The internet is riddled with questions from ladies and gents who have had their epoxy repairs go awry. The time it actually takes for a putty or paste epoxy to set and harden – adequately – seems to be a great mystery, and is never as “cut and dry” as what the label says when you start out on your mission. So what to do?
There are many factors involved that can affect the cure time of epoxy, because there are complicated chemical reactions occurring during the process. Epoxy is not glue. But that’s a good thing – because at the end of the project, you will be getting a super-hero style bond, done properly. In some cases, the bond created through the use of epoxy polymers is much stronger than the original substrate. (Yes, we think that’s cool, and it’s why epoxy is always worth the effort!)
Things to remember about the hardening or “curing” rate of varying epoxies
- The time quoted on packaging is not necessary the actual cure time. This is the “working time” or “pot life” of the product after mixing, and it’s the point where the epoxy can no longer be deformed without structural damage. The working time will give you an idea of how much to mix for your application, and how fast you need to hustle to make a go of it.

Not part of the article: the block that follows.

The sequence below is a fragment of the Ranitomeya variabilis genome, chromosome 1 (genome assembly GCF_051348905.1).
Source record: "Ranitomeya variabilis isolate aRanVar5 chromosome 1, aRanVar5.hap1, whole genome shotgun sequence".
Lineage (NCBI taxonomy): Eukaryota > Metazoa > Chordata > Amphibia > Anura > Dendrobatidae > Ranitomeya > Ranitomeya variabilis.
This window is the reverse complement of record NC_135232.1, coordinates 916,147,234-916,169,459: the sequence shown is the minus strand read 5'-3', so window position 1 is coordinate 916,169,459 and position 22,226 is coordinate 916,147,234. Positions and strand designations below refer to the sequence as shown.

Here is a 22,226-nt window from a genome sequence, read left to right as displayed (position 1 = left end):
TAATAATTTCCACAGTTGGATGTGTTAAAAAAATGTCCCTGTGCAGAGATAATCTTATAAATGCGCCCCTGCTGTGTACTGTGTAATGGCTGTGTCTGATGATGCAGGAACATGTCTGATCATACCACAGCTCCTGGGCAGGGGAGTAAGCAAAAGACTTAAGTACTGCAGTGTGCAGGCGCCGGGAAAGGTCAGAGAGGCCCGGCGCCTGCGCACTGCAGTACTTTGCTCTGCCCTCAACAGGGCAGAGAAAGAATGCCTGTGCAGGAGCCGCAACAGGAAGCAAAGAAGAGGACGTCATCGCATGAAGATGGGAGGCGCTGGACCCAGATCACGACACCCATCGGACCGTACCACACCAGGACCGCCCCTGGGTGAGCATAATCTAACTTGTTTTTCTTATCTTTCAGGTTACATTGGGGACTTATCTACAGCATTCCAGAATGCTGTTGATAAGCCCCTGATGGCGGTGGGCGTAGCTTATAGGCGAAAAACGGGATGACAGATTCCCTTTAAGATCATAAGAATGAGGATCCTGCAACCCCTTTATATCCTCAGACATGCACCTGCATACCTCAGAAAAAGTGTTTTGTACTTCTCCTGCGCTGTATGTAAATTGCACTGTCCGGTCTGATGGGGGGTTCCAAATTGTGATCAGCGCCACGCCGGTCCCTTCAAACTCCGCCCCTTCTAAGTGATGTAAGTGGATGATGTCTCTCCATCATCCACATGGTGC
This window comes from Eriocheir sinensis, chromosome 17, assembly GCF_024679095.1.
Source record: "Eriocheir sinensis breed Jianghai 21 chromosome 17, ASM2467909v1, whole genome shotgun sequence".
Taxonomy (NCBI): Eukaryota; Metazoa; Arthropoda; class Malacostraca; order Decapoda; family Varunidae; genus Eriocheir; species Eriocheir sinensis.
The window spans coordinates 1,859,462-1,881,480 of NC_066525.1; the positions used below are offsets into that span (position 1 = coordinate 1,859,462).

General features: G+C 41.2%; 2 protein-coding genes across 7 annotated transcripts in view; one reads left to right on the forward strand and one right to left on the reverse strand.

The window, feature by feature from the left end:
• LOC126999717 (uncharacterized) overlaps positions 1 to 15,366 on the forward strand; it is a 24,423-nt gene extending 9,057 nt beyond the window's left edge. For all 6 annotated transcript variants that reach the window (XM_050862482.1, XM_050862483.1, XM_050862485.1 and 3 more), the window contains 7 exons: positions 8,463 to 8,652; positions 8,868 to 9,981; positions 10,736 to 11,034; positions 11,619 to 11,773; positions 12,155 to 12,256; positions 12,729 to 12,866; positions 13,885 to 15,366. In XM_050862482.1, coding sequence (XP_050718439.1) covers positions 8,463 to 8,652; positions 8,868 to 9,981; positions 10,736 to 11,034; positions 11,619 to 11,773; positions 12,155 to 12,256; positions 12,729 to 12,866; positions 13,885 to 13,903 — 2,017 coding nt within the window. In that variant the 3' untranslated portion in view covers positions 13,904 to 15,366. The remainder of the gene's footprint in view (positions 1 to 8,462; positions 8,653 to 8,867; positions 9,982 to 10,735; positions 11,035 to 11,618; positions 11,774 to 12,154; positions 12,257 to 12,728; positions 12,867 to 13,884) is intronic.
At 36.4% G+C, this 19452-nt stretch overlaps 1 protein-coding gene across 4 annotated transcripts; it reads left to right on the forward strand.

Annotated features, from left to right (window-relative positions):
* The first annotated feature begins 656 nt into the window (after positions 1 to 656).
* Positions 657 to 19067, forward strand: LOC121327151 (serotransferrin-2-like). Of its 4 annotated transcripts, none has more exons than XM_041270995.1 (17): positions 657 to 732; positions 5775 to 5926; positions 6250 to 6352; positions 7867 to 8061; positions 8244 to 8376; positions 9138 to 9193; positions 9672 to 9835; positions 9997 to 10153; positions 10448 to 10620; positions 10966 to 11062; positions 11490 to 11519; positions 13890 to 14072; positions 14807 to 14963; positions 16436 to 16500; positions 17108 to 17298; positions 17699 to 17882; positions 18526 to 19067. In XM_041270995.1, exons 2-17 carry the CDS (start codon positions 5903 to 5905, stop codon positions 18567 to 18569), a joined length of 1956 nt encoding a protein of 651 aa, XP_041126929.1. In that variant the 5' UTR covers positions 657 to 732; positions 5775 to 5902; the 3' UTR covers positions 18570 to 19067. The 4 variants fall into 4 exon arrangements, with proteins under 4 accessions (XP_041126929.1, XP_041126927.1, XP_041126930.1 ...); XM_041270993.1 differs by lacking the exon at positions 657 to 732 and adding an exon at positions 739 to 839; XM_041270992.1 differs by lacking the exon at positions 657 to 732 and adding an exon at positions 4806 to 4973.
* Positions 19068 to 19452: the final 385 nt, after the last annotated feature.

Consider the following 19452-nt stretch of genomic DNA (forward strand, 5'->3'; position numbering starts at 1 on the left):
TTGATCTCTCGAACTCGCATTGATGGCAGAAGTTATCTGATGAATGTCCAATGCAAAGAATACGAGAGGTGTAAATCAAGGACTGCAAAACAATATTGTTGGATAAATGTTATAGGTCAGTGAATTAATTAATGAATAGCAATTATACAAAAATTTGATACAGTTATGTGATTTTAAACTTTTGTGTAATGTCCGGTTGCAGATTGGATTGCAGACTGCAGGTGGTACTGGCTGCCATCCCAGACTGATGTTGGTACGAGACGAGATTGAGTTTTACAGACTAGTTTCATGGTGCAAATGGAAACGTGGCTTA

- A slight temperature change can have exponential impact on cure time. Remember that the temperature of the materials being joined is even more important than the epoxy’s temperature! If you are in a warm room, but your surfaces to be bonded are bitter cold, there will be problems.
- Any surface contaminants on your project surface that are oil or solvent based will also affect the bond, or potentially cause it to never set at all.
- Cured epoxy, such as our PC 7 paste epoxy, will often produce a better bond strength at moderate heat cure, as compared to room-temperature cure. This is because of the better “wetting” of the substrate because both the surface energy and viscosity of the mixed epoxy is lower.
Protective Coating Company’s extra tips to give you the best epoxy repair results
- Always mix the appropriate ratios (usually a 50-50 mix). Changing the ratios even slightly can have very negative effects, or may cause your project not to harden at all. Don’t think that adding extra hardener will give you a stronger bond – this is not the case at all.
- If you need to clamp your project, don’t do it too tightly! You will squeeze out all the glue and the scales may pop off later. Clamp just snug enough to hold it in place (about the same as finger tight).
- You can warm your epoxy (gently) prior to use. Some folks have had success with a hot water bath to loosen up the epoxy and hardener before. It mixes beautifully, spreads very easily AND there are few if any bubbles.
- If you do end up with bubbles in your epoxy, use a hairdryer, with caution, until the bubbles dissipate.
- If working with small projects and you are in need of exact measurements, try using one ounce dosage cups to be sure of the ratios. The cups are disposable, cheap and readily available at your local hobby shop or drugstore.
Now you’re ready to a DIY epoxy weekend warrior!